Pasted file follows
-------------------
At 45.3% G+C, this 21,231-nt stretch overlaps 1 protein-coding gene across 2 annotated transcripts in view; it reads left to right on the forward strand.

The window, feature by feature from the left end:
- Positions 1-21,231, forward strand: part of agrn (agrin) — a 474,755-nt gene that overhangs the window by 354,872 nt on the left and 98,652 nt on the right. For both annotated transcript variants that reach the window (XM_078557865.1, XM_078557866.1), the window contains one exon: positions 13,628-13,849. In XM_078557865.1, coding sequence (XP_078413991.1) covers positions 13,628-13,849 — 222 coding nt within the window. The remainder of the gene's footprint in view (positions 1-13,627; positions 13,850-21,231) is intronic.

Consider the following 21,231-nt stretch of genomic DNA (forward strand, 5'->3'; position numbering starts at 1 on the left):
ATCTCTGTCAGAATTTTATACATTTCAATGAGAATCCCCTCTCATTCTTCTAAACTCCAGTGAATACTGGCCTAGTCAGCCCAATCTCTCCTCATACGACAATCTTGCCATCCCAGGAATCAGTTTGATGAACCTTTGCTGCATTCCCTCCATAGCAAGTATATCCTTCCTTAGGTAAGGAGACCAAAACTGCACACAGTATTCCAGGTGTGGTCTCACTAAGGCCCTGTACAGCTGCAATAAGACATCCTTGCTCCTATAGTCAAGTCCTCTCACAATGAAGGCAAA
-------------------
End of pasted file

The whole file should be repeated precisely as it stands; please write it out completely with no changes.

At 45.3% G+C, this 21,231-nt stretch overlaps 1 protein-coding gene across 2 annotated transcripts in view; it reads left to right on the forward strand.

The window, feature by feature from the left end:
- Positions 1-21,231, forward strand: part of agrn (agrin) — a 474,755-nt gene that overhangs the window by 354,872 nt on the left and 98,652 nt on the right. For both annotated transcript variants that reach the window (XM_078557865.1, XM_078557866.1), the window contains one exon: positions 13,628-13,849. In XM_078557865.1, coding sequence (XP_078413991.1) covers positions 13,628-13,849 — 222 coding nt within the window. The remainder of the gene's footprint in view (positions 1-13,627; positions 13,850-21,231) is intronic.

Consider the following 21,231-nt stretch of genomic DNA (forward strand, 5'->3'; position numbering starts at 1 on the left):
ATCTCTGTCAGAATTTTATACATTTCAATGAGAATCCCCTCTCATTCTTCTAAACTCCAGTGAATACTGGCCTAGTCAGCCCAATCTCTCCTCATACGACAATCTTGCCATCCCAGGAATCAGTTTGATGAACCTTTGCTGCATTCCCTCCATAGCAAGTATATCCTTCCTTAGGTAAGGAGACCAAAACTGCACACAGTATTCCAGGTGTGGTCTCACTAAGGCCCTGTACAGCTGCAATAAGACATCCTTGCTCCTATAGTCAAGTCCTCTCACAATGAAGGCAAA